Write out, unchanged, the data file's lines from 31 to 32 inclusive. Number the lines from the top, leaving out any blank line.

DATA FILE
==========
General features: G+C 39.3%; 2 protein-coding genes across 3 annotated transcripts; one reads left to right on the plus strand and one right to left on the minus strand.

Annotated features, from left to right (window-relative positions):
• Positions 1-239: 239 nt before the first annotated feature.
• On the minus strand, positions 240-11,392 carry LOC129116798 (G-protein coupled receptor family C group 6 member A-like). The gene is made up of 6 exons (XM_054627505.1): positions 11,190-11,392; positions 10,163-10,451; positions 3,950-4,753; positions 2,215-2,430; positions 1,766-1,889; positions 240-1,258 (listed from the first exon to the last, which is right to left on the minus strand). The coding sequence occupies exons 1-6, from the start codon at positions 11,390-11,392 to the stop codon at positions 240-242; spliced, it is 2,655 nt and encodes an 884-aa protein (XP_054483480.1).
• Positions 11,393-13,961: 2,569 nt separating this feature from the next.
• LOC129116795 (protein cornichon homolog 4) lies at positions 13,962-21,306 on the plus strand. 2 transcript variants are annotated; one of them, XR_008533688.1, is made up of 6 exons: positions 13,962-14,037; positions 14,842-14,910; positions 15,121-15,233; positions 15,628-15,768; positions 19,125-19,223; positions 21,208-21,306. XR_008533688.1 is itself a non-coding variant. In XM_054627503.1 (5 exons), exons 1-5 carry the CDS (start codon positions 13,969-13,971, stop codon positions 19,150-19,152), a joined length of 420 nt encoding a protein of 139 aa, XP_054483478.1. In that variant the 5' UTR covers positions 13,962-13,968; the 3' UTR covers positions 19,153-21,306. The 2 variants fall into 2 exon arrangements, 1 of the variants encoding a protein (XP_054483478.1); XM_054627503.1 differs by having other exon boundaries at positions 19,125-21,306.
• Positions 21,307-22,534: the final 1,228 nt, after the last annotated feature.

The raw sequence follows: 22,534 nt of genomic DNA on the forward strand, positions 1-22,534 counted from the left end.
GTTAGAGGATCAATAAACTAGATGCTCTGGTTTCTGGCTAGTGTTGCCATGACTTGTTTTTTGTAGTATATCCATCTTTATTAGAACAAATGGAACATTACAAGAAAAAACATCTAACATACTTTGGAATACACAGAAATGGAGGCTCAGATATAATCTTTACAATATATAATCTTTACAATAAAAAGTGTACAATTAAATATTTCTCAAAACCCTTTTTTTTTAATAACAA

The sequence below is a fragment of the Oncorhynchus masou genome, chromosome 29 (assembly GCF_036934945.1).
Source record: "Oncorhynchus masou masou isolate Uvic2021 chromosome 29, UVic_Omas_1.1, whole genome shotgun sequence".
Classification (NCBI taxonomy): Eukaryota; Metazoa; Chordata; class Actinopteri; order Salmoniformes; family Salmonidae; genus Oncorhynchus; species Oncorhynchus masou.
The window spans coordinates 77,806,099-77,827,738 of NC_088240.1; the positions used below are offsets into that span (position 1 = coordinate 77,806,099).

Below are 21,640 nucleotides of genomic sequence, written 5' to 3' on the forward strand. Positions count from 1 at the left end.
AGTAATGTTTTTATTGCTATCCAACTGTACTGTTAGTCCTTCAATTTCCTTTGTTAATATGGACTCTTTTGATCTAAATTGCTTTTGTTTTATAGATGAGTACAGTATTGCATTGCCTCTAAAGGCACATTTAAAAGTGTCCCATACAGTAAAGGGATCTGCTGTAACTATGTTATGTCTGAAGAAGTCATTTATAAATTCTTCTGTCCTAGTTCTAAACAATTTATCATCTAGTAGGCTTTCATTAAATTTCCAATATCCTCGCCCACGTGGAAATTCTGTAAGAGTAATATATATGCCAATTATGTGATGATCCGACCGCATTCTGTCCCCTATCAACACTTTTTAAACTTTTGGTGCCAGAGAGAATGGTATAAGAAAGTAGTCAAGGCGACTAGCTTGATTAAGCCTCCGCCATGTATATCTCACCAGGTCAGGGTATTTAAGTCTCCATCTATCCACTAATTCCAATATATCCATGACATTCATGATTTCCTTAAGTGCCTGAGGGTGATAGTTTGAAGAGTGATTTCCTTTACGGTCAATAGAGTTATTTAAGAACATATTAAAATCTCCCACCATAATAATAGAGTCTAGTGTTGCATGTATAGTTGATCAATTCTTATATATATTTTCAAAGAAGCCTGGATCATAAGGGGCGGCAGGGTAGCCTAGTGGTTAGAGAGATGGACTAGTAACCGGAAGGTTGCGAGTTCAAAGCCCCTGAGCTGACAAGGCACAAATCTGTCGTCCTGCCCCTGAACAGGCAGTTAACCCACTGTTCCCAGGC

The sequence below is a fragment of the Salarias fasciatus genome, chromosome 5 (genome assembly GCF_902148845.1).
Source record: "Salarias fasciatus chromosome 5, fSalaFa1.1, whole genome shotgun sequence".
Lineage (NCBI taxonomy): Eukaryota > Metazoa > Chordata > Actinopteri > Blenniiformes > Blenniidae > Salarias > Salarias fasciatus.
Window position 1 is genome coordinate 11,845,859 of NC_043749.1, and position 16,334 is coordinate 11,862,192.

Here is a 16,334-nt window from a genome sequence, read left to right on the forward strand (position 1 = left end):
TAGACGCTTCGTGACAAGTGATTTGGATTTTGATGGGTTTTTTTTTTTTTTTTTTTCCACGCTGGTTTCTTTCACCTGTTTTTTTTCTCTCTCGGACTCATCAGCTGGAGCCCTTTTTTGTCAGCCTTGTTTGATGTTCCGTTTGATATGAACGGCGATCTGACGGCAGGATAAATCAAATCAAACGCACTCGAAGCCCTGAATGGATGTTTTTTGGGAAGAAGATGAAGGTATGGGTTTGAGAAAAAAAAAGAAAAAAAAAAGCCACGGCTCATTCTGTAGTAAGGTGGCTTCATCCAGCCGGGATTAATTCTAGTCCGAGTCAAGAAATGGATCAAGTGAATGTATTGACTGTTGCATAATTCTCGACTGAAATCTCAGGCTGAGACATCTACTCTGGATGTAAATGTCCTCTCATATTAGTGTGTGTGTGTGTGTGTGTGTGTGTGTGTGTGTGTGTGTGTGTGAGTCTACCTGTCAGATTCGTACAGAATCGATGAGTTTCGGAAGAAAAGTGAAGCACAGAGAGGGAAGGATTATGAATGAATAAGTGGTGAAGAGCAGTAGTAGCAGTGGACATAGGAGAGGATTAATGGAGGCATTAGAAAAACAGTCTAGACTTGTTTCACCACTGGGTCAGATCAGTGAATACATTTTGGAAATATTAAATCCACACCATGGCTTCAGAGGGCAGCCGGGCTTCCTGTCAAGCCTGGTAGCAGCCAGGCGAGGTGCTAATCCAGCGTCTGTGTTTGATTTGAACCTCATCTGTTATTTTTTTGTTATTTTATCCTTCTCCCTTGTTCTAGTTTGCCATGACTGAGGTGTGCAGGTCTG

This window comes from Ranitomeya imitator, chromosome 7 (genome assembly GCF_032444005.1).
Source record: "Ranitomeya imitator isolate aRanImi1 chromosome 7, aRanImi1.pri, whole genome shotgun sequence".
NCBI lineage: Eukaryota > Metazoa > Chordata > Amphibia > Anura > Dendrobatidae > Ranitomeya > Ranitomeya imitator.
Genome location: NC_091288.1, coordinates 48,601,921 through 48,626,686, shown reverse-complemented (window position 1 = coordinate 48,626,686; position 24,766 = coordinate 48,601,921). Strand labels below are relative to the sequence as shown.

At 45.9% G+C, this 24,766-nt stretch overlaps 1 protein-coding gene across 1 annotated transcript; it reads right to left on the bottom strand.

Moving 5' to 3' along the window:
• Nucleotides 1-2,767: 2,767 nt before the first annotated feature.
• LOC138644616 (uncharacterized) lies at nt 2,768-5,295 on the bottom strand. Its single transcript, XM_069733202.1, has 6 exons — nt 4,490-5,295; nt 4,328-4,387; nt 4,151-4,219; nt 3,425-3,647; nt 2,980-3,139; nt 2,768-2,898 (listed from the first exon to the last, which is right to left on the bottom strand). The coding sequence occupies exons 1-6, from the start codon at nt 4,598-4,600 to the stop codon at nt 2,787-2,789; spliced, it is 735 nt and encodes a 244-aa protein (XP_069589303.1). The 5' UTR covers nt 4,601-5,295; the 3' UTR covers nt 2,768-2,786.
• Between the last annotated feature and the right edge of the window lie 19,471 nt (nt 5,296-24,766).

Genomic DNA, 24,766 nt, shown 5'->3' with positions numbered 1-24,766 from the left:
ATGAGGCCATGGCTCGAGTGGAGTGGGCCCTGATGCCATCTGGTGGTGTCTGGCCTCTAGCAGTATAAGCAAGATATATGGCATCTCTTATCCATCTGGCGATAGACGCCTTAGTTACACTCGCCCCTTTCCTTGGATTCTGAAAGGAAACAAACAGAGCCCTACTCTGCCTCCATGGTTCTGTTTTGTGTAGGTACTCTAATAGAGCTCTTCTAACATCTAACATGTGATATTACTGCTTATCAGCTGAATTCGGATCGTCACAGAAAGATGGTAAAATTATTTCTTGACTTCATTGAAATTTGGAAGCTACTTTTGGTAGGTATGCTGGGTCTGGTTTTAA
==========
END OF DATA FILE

Genomic DNA, 24,766 nt, shown 5'->3' with positions numbered 1-24,766 from the left:
ATGAGGCCATGGCTCGAGTGGAGTGGGCCCTGATGCCATCTGGTGGTGTCTGGCCTCTAGCAGTATAAGCAAGATATATGGCATCTCTTATCCATCTGGCGATAGACGCCTTAGTTACACTCGCCCCTTTCCTTGGATTCTGAAAGGAAACAAACAGAGCCCTACTCTGCCTCCATGGTTCTGTTTTGTGTAGGTACTCTAATAGAGCTCTTCTAACATCTAACATGTGATATTACTGCTTATCAGCTGAATTCGGATCGTCACAGAAAGATGGTAAAATTATTTCTTGACTTCATTGAAATTTGGAAGCTACTTTTGGTAGGTATGCTGGGTCTGGTTTTAA